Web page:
Introduction by Robert A. Hefner III from “Through An Open Door” published in 1997
My collection began in 1985 while bouncing along some old dirt roads on the way to visit oil and gas fields in what seemed the middle of nowhere in Sichuan province, China. Everywhere we turned, we were surrounded by a budding economy; there were free markets, cottage industries of every sort and new homes going up on every farm. I was in the midst of a grass-roots economic awakening surrounded by an upwardly mobile peasant class. I knew then that Deng Xiaoping’s post-Cultural Revolution reforms were irreversible and that this unprecedented growth was sure to continue into the 21st Century. These profound socioeconomic and cultural transformations in the world’s most populous country were destined to become a defining moment in history. I believed China would soon change the world.
As I reflected on all that surrounded me, I was reminded of the Renaissance and the turn of the last century – other periods of revolutionary change that became so intensely influential and historically important to the arts. I immediately began to search out contemporary artists, and what I found was that a large group of extraordinarily talented painters had completely broken with the past; with thousands of years of traditional Chinese ink and watercolor painting. I found literally an explosion of creativity releasing itself through the medium of oil. These generally younger artists were not only well disciplined in the basic techniques of drawing and traditional Chinese brush painting, but also, nearly without exception, possessed a deep sense of their history, culture and philosophy. I believe their great determination to confront the age-old norms of Chinese painting, experiment with a new medium and initiate an entirely new movement in Chinese art were the result of equal measures of their own sense of participation in a defining moment of history and their personal rebound from the Cultural Revolution, which had for so long bottled up their intense creativity. Caught up in the high energy of the moment, and in support of their spirit and in admiration of their talents, I became an obsessive collector.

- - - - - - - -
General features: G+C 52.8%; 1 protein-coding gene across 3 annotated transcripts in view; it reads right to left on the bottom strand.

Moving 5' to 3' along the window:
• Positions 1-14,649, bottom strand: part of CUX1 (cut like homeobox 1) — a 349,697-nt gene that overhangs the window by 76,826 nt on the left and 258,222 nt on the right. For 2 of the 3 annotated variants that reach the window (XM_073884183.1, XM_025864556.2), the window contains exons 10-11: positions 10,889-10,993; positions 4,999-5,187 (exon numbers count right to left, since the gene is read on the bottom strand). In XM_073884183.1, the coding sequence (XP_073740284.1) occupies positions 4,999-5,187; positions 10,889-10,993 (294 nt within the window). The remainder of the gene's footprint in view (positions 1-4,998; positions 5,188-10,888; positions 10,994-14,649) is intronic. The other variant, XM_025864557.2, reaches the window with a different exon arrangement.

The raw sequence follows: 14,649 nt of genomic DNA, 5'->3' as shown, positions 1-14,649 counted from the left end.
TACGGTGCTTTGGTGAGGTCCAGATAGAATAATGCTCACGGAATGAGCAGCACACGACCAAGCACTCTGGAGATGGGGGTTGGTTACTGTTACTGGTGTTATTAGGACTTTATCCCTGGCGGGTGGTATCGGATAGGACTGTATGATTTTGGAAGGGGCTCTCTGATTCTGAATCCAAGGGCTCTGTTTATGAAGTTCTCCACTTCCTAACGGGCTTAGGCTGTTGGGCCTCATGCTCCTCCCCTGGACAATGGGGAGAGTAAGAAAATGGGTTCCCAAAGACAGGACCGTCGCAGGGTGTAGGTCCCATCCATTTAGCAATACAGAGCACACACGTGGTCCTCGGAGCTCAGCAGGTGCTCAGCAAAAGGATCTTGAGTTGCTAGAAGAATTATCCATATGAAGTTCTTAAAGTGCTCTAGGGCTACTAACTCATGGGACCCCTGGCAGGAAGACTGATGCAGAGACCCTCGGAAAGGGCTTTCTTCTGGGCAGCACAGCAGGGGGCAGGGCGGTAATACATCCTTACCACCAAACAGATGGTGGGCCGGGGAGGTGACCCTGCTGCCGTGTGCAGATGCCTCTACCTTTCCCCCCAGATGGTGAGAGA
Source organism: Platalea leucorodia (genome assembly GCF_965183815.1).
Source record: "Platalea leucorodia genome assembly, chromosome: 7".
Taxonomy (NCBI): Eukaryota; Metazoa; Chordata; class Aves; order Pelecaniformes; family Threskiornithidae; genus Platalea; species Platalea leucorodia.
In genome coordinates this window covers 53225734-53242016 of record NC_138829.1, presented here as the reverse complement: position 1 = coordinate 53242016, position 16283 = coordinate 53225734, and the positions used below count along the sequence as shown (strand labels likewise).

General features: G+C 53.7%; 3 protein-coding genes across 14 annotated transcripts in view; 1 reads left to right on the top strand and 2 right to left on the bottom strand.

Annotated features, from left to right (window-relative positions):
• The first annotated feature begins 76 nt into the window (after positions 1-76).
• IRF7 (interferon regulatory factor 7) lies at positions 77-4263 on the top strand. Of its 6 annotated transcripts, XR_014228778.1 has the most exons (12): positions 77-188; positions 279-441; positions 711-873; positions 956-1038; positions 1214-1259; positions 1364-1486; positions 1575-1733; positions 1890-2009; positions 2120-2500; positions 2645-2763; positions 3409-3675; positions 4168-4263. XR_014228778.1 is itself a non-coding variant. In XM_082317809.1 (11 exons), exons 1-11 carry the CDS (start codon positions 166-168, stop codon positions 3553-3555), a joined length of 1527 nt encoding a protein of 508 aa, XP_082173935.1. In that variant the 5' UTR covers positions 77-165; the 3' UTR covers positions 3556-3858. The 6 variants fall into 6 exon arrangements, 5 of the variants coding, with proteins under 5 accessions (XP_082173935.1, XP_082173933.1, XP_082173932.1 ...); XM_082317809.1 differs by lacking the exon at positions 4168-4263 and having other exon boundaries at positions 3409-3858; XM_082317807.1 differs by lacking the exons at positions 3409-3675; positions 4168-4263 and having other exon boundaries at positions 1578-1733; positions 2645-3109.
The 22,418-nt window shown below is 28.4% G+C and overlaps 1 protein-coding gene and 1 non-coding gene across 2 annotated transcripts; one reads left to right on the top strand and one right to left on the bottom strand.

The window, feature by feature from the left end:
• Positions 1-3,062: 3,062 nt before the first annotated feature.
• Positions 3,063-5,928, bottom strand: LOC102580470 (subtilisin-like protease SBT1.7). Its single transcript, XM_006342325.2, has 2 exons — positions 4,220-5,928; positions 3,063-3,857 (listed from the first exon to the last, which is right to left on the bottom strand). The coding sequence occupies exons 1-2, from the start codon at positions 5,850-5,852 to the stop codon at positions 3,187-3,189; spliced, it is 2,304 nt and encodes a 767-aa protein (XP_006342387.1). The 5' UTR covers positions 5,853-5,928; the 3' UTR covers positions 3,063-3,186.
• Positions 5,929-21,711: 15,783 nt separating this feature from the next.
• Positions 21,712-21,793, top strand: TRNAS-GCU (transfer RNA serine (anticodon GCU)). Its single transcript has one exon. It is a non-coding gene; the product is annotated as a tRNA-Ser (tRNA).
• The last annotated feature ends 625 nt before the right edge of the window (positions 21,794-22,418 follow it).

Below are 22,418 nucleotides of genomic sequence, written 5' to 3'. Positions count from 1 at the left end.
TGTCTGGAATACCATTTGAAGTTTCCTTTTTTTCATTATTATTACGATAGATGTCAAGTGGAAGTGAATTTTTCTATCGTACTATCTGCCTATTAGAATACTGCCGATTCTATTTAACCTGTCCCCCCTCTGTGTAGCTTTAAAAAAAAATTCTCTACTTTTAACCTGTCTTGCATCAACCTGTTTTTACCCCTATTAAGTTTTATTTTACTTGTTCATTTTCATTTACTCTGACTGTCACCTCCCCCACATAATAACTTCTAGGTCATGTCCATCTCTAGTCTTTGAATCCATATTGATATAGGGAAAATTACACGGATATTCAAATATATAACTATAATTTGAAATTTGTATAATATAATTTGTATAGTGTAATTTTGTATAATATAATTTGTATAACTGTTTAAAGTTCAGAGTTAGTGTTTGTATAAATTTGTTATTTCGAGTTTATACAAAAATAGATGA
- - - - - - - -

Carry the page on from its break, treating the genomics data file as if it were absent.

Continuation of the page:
I made many visits to the academies where most artists were studying and teaching, and soon learned of the highly important Sixth National Art Exhibition (National Exhibitions are held every five years) in Beijing at the China National Museum of Fine Arts. The Sixth National Exhibition was the first to display a large body of contemporary oil paintings considered by the critics to be China’s best and most important of the period.
I was stunned by the quality and diversity of the works, and to my surprise and delight, I learned that many of the paintings were for sale. It was then and there that my collection really began. My first purchase was The Wish, 1984, a painting by Jian Feng, of a Sichuanese peasant boy holding his bicycle with empty baskets, who, having sold his produce in the free market and purchased books not available to students during the Cultural Revolution, is reading a wall poster, not of some revolutionary political slogan, but about where to seek continuing education. This painting represented to me all that I saw and felt in Sichuan Province that led to my decision to collect.